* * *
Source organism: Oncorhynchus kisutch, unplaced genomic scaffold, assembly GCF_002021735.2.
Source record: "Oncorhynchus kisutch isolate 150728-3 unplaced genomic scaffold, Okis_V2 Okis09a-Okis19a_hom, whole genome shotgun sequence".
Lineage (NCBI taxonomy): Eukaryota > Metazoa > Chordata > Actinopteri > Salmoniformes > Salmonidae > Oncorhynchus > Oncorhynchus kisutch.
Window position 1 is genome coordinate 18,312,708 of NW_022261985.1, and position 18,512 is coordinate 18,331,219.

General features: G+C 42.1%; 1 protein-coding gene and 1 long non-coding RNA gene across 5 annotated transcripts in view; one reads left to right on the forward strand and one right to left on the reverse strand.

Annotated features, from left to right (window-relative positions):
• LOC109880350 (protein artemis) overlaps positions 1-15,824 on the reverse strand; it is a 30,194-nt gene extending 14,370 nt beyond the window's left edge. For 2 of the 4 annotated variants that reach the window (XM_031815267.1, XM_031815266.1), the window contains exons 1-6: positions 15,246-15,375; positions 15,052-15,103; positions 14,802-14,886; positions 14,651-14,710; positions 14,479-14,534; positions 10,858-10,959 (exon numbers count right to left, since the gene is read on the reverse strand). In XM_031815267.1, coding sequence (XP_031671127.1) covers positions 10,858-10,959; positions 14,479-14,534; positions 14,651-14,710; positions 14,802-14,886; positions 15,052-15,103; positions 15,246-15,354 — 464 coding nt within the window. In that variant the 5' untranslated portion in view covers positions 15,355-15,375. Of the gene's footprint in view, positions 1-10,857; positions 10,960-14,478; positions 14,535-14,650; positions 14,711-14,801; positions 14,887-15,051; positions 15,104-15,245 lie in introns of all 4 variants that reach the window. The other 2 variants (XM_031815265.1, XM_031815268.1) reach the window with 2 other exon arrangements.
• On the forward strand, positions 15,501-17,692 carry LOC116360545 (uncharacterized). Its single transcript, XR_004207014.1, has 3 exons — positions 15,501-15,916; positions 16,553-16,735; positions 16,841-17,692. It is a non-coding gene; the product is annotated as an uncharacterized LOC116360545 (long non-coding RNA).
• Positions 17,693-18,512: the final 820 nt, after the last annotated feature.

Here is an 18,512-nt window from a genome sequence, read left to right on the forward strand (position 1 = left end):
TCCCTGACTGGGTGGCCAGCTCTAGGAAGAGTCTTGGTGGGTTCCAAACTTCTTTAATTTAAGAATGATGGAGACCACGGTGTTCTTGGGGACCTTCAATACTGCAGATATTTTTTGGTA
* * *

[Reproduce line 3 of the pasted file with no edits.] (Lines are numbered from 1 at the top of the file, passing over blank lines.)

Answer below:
Lineage (NCBI taxonomy): Eukaryota > Metazoa > Chordata > Actinopteri > Salmoniformes > Salmonidae > Oncorhynchus > Oncorhynchus kisutch.